Whenever I think of abrasive female characters, Patricia Heaton's character in Everybody Loves Raymond comes to mind.I hated that character--she was always angry!

  18. Beth--that's the bottom line: a man who will go the distance for you.

    My dad wasn't the most romantic guy in the world, not good with words, but my mom never had to doubt his love for her, because it was so evident in his actions. And when you get down to it, some words are so overused ("I'm sorry" comes to mind)that they lose their meaning. I'd rather see love in action.

  19. Norma, you're in good company. After my mom's last marriage she swore she'd never settle again. She's been single for around 15 years because she refuses to settle for "good enough" instead of her best friend!!!!

  20. Christy, no one should ever settle. I think the best marriages come when the couple is each other's best friend.

    I am not by any means anti-marriage. If the right man asked me, I'd say yes in a heartbeat.

  21. Oh I'm going to sound cheesy, but I think my man could star in one your novels, Norma. He'll build a shed sweating in the sun, then join me for a mani/pedi. He's my kind of Mr. Perfect anyway. :)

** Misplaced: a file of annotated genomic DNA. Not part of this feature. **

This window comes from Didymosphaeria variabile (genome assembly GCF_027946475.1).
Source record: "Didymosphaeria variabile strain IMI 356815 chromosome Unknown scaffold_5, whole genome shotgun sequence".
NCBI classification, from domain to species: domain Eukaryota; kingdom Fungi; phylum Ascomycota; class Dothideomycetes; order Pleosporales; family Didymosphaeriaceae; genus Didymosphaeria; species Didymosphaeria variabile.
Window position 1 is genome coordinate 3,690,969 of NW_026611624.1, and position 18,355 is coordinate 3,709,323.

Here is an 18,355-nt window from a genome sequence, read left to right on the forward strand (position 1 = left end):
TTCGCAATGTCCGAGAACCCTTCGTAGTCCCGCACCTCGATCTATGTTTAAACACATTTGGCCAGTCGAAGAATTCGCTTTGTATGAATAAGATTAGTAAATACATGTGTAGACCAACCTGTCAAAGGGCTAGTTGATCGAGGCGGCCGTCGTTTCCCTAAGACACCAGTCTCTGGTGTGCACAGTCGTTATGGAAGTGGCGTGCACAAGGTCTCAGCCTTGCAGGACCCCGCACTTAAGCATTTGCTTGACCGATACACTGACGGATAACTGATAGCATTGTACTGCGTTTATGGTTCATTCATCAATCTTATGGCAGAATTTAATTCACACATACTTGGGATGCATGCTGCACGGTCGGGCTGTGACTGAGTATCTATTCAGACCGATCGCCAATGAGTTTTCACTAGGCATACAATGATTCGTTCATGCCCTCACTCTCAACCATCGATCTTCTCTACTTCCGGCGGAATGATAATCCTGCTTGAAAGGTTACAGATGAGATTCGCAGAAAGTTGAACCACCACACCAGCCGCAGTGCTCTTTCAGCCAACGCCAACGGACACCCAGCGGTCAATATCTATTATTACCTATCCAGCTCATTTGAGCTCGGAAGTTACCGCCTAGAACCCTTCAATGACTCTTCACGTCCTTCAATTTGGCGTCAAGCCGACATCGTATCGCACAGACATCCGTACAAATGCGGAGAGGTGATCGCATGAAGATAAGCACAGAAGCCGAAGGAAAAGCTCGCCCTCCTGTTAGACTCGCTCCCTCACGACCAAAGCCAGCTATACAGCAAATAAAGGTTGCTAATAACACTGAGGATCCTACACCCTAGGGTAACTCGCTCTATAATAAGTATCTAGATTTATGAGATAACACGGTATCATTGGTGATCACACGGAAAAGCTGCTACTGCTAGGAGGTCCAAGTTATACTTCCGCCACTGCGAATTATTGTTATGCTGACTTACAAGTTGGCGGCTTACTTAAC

22. Last night, I got to spend an evening with my perfect hero--Indiana Jones. I confess--I've lusted after Indy for years. He has all the traits I admire, and, if only he were real, he'd be one of the few men on the planet who could stand to live with me for any length of time.

    But he's taken now. Oh, well. I always said of all the women in his life, Marian was the only one who was really a match for him....

  23. LOL! Lynn, that made me cry I laughed so hard!
    Well, I think everything is always "perfect" when you're falling in love. When you start hearing them fart everyday and you have to clean their sweaty's easy for romance to go out the window. But, then again, maybe it would be more romantic if I'd have gotten flowers more than just twice in SIX YEARS!!! And if I didn't have to fish for every compliment, and...I'll just stop right there.

  24. Fishing for compliments is my least favorite sport. If you have to ask for it, it becomes're only getting it because you've requested it.

    I'm no good at begging. Too much pride!

  25. I'm not good at begging either. However, I am unfortunately very good at off-handed remarks under my breath while rolling my eyes.